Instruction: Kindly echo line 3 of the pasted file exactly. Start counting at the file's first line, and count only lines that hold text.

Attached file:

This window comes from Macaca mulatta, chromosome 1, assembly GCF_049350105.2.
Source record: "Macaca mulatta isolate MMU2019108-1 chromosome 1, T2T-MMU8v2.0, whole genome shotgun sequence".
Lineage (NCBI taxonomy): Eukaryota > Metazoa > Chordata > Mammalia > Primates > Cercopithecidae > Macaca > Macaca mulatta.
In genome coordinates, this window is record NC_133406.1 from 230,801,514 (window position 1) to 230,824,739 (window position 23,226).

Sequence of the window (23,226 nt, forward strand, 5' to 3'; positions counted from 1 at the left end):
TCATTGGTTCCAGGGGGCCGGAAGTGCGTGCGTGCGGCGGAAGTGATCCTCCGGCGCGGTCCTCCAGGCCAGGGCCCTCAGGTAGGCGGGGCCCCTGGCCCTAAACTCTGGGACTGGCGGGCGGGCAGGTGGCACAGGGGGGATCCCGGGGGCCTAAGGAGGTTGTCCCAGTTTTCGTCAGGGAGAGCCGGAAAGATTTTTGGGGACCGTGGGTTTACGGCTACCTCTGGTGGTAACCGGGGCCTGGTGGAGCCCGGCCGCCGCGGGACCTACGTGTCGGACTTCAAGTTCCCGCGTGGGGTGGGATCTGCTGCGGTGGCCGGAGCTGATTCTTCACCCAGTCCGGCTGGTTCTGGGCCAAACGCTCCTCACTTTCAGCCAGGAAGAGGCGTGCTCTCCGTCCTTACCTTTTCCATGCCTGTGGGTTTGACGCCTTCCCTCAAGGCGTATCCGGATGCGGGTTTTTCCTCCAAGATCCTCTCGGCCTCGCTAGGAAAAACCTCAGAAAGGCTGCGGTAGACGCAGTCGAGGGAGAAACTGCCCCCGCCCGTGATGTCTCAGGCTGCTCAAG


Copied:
Lineage (NCBI taxonomy): Eukaryota > Metazoa > Chordata > Mammalia > Primates > Cercopithecidae > Macaca > Macaca mulatta.